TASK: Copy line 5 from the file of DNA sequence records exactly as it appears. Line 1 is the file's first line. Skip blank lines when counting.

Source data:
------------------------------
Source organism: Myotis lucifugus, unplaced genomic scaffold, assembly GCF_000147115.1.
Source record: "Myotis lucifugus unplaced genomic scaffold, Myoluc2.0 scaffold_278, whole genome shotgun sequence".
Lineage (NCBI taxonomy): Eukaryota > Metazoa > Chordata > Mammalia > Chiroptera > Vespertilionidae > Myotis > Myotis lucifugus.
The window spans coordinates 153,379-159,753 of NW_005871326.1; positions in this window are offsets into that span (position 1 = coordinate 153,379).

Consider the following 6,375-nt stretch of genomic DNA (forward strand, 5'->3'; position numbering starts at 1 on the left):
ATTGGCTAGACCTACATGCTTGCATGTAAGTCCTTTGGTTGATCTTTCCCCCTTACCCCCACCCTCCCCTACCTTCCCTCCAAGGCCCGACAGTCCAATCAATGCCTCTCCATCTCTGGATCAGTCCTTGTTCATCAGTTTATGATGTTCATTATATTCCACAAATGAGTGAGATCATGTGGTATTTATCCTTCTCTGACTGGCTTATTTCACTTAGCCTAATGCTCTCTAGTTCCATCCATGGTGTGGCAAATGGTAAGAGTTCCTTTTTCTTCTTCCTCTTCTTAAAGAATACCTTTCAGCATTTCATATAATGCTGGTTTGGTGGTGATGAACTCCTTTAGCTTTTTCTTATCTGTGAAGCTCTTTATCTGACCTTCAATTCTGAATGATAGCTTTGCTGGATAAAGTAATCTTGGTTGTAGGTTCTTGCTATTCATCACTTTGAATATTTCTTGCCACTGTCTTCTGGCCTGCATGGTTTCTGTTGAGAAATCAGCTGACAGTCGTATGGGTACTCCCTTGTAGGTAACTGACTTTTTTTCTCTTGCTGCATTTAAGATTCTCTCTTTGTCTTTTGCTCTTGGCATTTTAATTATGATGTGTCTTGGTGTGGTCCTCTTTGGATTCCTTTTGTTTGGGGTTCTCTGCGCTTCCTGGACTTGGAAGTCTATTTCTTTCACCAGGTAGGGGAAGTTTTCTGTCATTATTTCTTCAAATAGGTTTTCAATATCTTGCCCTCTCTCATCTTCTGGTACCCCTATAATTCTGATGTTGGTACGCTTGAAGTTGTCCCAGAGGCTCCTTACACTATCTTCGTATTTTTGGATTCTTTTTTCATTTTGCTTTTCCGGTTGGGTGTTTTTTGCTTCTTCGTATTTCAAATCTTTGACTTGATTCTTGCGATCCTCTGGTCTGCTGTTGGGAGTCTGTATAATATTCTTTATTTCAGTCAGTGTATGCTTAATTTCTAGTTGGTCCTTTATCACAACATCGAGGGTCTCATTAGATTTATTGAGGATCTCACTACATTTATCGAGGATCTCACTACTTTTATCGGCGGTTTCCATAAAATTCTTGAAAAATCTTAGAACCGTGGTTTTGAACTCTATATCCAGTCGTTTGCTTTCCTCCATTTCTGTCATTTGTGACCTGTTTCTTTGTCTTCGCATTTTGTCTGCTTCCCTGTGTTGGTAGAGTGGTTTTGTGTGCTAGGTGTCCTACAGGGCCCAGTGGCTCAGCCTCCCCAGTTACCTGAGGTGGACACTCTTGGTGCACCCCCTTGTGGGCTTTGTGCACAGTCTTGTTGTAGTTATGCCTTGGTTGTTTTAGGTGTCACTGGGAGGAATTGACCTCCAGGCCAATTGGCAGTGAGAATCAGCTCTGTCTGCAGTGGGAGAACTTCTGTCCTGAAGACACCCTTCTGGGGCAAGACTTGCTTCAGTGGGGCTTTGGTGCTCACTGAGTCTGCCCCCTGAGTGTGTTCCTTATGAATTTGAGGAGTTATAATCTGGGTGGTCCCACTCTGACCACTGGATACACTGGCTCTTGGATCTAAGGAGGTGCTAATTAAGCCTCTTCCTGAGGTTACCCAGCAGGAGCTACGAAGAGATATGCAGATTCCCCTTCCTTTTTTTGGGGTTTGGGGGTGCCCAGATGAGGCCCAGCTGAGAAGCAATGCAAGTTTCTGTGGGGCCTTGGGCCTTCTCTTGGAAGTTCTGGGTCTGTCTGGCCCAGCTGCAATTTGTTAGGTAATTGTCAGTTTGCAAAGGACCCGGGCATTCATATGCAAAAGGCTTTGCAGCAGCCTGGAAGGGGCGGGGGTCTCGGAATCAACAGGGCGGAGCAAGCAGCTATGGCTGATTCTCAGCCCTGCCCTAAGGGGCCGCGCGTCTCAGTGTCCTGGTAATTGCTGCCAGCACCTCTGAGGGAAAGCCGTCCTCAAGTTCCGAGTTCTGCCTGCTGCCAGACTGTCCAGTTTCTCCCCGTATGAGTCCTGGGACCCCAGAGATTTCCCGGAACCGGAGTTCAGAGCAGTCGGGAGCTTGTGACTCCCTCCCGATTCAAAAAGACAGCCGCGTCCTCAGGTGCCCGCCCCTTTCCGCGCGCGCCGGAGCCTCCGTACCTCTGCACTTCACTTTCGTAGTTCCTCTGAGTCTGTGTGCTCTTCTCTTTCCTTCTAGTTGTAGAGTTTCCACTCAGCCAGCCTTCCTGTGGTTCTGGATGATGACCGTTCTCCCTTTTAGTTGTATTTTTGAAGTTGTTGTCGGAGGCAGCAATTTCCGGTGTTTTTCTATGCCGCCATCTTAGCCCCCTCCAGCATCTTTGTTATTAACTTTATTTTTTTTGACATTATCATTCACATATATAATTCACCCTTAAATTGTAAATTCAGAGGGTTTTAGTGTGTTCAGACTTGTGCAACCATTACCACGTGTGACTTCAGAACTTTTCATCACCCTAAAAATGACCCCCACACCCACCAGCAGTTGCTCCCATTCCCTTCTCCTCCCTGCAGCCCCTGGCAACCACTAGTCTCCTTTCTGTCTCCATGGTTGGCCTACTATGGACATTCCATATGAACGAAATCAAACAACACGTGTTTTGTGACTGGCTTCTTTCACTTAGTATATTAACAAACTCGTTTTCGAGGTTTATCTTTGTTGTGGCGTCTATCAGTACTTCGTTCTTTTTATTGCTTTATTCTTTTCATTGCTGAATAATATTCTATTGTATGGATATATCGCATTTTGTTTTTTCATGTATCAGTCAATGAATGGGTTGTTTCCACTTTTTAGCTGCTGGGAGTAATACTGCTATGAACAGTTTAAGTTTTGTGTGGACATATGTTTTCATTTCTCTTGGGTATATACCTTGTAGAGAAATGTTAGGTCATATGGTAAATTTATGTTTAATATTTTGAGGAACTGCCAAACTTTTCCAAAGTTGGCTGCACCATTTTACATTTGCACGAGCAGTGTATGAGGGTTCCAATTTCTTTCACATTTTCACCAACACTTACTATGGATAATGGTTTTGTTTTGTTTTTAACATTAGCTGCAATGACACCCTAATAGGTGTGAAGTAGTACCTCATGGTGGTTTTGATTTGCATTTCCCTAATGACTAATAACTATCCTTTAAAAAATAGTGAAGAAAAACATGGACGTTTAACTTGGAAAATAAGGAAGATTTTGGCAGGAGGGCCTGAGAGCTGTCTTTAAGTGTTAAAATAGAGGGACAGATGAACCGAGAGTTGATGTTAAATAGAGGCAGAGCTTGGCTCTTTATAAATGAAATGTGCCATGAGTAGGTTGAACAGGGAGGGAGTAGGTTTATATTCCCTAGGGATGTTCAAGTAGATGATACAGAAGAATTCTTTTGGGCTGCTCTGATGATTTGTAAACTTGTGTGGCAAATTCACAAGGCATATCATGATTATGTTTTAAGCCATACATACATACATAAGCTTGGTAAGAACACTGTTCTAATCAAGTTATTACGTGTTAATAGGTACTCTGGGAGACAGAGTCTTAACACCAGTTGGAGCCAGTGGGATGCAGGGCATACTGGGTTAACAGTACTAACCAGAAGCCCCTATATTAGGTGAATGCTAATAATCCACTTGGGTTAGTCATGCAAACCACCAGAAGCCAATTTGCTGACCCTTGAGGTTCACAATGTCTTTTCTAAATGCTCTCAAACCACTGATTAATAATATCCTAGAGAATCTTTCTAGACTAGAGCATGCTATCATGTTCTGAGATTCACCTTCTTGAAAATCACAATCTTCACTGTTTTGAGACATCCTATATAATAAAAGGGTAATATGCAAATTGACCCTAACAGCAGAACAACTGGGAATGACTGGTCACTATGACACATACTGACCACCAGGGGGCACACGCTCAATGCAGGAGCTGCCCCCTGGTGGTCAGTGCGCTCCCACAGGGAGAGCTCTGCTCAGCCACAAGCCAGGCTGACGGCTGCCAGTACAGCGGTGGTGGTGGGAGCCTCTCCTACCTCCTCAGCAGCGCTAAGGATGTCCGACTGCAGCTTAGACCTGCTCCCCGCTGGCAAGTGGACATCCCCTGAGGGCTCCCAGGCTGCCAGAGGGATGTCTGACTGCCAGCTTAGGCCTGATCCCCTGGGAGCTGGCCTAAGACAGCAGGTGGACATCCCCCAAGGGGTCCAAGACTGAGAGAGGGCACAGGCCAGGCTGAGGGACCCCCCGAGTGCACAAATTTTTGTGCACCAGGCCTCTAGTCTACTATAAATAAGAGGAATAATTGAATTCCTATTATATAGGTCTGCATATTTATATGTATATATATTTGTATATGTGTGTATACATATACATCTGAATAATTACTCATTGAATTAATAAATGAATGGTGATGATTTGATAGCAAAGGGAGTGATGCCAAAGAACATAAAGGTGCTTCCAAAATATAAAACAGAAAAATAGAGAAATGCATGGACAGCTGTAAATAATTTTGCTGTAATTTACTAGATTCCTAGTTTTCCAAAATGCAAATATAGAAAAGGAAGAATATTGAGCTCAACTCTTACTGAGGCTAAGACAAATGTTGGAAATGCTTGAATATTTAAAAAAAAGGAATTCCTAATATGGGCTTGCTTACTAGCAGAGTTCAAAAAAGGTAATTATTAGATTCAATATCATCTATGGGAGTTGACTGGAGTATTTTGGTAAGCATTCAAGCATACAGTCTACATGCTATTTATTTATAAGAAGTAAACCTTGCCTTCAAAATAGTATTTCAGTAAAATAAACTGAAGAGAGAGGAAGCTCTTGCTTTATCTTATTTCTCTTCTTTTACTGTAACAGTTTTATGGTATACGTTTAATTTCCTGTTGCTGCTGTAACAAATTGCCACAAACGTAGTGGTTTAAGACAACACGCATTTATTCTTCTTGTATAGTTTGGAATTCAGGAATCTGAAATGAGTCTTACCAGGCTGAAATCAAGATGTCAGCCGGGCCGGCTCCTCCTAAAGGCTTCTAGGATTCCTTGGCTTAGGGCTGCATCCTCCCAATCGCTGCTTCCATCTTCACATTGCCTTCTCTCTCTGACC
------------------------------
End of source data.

Consider the following 6,375-nt stretch of genomic DNA (forward strand, 5'->3'; position numbering starts at 1 on the left):